Trimetazidine improves recovery during reperfusion in isolated rat hearts after prolonged ischemia.Anadolu Kardiyol Derg. 2003 Dec; 3(4):303-8.AK
Trimetazidine (TMZ) is a cellular anti-ischemic agent, which has been studied in clinical and experimental investigations, and was shown to have protective affects against myocardial ischemia and reperfusion injury. The major objective of this study was to investigate the cardio-protective effects of trimetazidine in prolonged global ischemia subjected Langendorff perfused rat hearts.
Twenty rats (Male Sprague-Dawley) were divided into two study groups. In Group 2 (n=10) TMZ was given by intra-gastric gavage (3 mg/kg BW twice daily for 5 days) prior to operation and was added to the Krebbs-Henseleit perfusate to create a 10-6 M solution to perfuse the isolated rat hearts. Group 1 (n=10) reserved as control group and received saline at the same time period. All hearts were paced at 300 beats/min. After a 20-minute of stabilization period, hearts in both groups were arrested for 120 minutes with crystalloid cardioplegia. After ischemic period, the hearts were then reperfused for 30 minutes. Hemodynamic measurements from left ventricular latex balloon, coronary flow, and creatine kinase (CK-MB) and troponin T (cTnT) levels determined from the coronary effluent were analyzed at the end of stabilization and at every 10-min intervals during reperfusion, and results were compared between two groups.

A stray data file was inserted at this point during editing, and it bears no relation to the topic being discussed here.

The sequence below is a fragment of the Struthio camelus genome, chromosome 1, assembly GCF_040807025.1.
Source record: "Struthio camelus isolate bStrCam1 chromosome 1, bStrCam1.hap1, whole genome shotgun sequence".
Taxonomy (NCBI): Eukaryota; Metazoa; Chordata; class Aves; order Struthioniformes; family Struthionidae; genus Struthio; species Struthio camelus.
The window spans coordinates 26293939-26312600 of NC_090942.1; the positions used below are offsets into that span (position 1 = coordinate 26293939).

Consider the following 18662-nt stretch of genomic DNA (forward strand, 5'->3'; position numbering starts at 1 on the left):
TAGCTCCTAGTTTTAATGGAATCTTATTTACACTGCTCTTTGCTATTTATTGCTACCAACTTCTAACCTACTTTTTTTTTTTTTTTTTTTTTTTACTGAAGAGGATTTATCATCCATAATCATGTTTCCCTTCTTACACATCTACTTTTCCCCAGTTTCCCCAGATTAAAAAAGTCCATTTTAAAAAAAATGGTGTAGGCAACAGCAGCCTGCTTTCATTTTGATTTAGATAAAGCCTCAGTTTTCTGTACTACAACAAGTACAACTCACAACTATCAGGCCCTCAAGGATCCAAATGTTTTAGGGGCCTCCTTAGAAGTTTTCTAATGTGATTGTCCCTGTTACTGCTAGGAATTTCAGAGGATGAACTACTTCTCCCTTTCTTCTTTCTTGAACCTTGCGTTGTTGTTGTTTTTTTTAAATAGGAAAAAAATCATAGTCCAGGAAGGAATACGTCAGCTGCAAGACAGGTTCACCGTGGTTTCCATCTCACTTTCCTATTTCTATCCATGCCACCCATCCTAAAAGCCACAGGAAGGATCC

No significant differences were observed in all entered hemodynamic and biochemical parameters between two groups at the end of the stabilization. However, peak systolic pressure, end diastolic pressure and +dP/dt values reflected improved mechanical myocardial recovery in Group 2 hearts after prolonged ischemia. Besides coronary flow measurements were higher in Group 2 compared with Group 1. CK-MB and cTnT levels indicated to less enzymatic damage in trimetazidine treated hearts during reperfusion.
In conclusion, both pre-treatment and treatment protocols with TMZ reduce the myocardial damage caused by global ischemia following reperfusion. We could speculate that this beneficial effect of trimetazidine might be useful in open-heart surgery patients, who were subjected to global myocardial ischemia.